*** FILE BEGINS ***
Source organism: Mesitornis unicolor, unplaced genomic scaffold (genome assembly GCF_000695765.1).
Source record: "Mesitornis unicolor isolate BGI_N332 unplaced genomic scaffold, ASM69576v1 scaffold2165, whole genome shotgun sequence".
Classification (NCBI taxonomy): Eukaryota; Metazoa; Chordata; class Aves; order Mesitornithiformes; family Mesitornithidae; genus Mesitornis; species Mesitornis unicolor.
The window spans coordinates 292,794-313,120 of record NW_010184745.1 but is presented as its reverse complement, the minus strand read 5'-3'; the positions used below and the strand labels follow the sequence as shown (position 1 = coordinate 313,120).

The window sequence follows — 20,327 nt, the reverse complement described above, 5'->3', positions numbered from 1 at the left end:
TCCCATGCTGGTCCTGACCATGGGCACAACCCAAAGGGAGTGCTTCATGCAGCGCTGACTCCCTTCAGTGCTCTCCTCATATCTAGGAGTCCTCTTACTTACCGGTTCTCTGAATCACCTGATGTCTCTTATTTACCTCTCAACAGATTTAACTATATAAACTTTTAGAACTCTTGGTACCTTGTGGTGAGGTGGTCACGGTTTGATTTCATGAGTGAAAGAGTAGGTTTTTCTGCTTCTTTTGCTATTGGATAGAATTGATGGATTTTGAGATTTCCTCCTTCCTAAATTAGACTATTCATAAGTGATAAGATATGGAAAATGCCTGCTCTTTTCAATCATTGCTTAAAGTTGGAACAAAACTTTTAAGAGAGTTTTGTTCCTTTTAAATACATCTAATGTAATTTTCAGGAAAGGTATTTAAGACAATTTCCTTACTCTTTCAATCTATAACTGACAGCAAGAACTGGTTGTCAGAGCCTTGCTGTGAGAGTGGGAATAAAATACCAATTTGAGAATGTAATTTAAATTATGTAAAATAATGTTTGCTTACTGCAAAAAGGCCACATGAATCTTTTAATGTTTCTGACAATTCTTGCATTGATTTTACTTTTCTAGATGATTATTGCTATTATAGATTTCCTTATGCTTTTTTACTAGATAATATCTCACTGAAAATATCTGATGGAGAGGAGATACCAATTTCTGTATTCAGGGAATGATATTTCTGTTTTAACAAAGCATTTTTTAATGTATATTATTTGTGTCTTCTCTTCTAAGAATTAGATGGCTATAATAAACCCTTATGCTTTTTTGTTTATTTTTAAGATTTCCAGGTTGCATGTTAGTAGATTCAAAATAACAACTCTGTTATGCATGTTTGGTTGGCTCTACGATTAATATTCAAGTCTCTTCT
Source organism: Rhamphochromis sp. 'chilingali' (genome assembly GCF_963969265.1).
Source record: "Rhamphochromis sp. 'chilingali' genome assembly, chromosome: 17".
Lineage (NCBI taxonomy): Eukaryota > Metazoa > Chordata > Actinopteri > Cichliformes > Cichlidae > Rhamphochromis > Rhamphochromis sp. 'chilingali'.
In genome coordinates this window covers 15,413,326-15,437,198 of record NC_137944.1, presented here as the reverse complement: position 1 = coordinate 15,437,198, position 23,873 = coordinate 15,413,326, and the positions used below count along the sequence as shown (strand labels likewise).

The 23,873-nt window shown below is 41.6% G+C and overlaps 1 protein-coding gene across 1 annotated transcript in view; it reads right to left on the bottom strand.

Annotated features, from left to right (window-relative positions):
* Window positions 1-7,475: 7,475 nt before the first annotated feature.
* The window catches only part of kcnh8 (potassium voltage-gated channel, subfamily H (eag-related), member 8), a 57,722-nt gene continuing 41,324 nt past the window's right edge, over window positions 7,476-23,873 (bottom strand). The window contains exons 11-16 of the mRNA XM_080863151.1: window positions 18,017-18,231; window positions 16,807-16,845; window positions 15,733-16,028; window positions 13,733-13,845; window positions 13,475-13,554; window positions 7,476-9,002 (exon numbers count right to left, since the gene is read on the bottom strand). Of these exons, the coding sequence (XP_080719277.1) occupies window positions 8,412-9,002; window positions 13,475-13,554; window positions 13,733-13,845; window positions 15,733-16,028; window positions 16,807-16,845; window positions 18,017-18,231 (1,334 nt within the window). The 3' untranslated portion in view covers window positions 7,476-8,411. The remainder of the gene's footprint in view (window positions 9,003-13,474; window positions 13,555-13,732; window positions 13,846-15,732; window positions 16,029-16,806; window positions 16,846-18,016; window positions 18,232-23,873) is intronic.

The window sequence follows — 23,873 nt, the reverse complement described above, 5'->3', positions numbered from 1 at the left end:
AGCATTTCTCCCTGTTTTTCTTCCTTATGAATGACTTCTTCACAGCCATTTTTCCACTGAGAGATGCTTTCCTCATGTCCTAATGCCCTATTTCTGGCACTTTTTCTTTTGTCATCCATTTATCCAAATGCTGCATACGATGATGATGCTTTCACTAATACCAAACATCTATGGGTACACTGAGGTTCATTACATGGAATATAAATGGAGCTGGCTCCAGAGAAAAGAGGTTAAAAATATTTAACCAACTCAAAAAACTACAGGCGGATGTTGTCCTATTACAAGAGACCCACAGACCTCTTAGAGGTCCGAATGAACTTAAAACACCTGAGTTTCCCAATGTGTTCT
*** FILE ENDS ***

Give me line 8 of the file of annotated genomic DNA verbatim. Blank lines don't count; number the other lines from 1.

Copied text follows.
Source record: "Rhamphochromis sp. 'chilingali' genome assembly, chromosome: 17".